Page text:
Between the US and Iran: the Indian dilemma
25 Jul 2018|

While US President Donald Trump has been busy bending over backwards to placate the authoritarian rulers of Russia and North Korea, his visceral animosity against the Iranian regime remains undiminished. His threat to impose sanctions on third countries that do business with Iran, whether they’re in Europe or Asia, jeopardises America’s relations with important countries around the world.

As a part of this policy, US Ambassador to the UN Nikki Haley recently warned New Delhi that unless it drastically reduced its energy imports from Iran by 4 November it would be subject to American sanctions. Earlier, India had made it clear that it’s willing to abide by sanctions imposed by the UN, but won’t implement any imposed by a single country. The US then abruptly cancelled the high-level 2+2 meeting of the two countries’ defence and foreign ministers that was scheduled to be held in Washington in early July.

India can’t afford to risk antagonising the United States beyond a certain point. The US is the leading destination for Indian exports (15.6% of Indian exports in 2017 went to the US). And New Delhi’s security relationship with Washington has grown significantly during the past decade, mainly as a function of China’s rise, which both the US and India find threatening to different degrees.

In addition to civil nuclear cooperation with India, the US has offered to sell it unarmed MQ-9B Guardian naval surveillance drones, aircraft carrier technologies, and F/A-18 and F-16 fighter aircraft to bolster its defence capabilities and level the playing field with China. So, increasing its security dependence on the US has forced India into a quandary in its relations with Iran.

India’s relations with Iran have been nurtured with care by New Delhi for several decades. Even during the Shah’s reign when Iran and Pakistan—both then members of the Central Treaty Organization—were close allies, India made every attempt not to tread on Iranian toes. When the Shah expressed apprehension after India’s liberation of Bangladesh in 1971 that it might try to dismember the rump Pakistan, Prime Minister Indira Gandhi sent a high-level personal emissary to Tehran to set his fears at rest. After the Iranian revolution, New Delhi quickly overcame its reservations about the Islamic orientation of the new regime and developed mutually beneficial relations with Tehran.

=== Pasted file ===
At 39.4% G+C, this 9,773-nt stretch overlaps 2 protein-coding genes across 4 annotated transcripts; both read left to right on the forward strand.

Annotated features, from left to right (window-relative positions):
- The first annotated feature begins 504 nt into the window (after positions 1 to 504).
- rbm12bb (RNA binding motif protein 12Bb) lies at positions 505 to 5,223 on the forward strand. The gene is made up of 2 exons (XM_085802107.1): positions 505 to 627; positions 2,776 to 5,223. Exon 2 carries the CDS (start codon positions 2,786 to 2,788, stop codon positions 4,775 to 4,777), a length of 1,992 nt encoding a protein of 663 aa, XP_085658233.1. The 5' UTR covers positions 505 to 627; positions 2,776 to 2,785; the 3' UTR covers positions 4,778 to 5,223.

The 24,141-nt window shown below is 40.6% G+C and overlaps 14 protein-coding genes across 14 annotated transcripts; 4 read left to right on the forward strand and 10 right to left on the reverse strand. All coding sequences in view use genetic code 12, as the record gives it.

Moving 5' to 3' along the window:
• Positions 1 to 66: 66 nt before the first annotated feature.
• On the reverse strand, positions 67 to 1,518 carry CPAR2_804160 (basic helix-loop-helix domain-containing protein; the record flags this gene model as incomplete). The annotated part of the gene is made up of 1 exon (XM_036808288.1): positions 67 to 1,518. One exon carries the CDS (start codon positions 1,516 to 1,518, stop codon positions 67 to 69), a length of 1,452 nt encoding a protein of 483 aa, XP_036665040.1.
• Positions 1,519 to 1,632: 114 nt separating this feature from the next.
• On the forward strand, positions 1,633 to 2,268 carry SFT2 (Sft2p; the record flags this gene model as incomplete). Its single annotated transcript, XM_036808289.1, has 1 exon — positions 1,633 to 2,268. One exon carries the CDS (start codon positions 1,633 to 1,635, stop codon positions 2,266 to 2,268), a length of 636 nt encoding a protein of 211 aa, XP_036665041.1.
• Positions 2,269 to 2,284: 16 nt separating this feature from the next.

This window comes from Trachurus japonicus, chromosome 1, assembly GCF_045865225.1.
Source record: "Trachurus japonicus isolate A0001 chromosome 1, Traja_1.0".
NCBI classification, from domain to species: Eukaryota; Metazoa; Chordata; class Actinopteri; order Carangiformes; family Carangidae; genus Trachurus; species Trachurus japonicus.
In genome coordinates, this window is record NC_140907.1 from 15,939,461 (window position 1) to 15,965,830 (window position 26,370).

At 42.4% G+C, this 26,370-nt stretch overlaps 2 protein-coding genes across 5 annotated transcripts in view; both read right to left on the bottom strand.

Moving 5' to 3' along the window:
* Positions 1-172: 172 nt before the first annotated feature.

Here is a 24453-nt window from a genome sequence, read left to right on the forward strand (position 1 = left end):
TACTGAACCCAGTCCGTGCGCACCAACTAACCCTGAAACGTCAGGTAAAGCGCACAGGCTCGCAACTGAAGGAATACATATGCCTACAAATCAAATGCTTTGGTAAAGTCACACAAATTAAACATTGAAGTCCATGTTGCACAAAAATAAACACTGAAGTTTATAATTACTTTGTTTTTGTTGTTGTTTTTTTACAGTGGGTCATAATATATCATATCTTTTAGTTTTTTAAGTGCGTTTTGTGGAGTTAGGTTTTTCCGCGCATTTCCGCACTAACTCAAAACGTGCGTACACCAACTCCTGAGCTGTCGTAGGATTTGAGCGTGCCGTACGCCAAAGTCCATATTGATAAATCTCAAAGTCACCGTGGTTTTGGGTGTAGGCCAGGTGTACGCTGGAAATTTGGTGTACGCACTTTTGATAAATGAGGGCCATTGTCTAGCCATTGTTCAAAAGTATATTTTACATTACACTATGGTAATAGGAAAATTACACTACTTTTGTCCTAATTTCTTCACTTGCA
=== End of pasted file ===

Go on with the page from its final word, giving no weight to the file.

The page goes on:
India’s need for oil and gas imports from Iran, its third largest supplier of oil, provides only a partial explanation for New Delhi’s desire to preserve good relations. Iran’s geostrategic location as a major land power contiguous to Pakistan and Afghanistan makes the country very important for India. It’s in India’s interests to cultivate Iran so that, in times of crisis with Pakistan, Islamabad can’t draw on support from Tehran that could provide it with defence in depth. And, as the gateway to Afghanistan and Central Asia, Iran is commercially and strategically important to India.

India is cut off from direct access to these countries because of its uneasy relationship with Pakistan. New Delhi is interested in encouraging a friendly government in Afghanistan to prevent Pakistan from using it as a rear base in times of conflict with India. It doesn’t want a repetition of the 1990s when the Pakistan-supported Taliban were in power in Kabul. Both India and Iran, for different reasons, provided aid to the Northern Alliance in its fight against the Taliban and continue to have a major interest in not allowing the Taliban to return to power in Afghanistan.

Chahbahar port in southeastern Iran provides India with an ideal point of entry and will eventually be an excellent transit point for Indian goods bound for other parts of Iran and for Afghanistan and the countries of Central Asia. New Delhi has committed major resources to building the port and will operate it once a final deal is concluded with Iran.

The American threat to sanction India if it continues to develop relations with Iran therefore comes at a most inopportune time for New Delhi. It has drastically narrowed the diplomatic space for New Delhi. Whether India caves in or decides to defy US pressure is anybody’s guess. No matter what the decision, it will be a very painful one for New Delhi.

However, forcing India into making such a choice could also boomerang on the United States. If India decides to defy the US on Iran, it could detract immeasurably from America’s credibility as the lone superpower—and set an example for other countries to follow.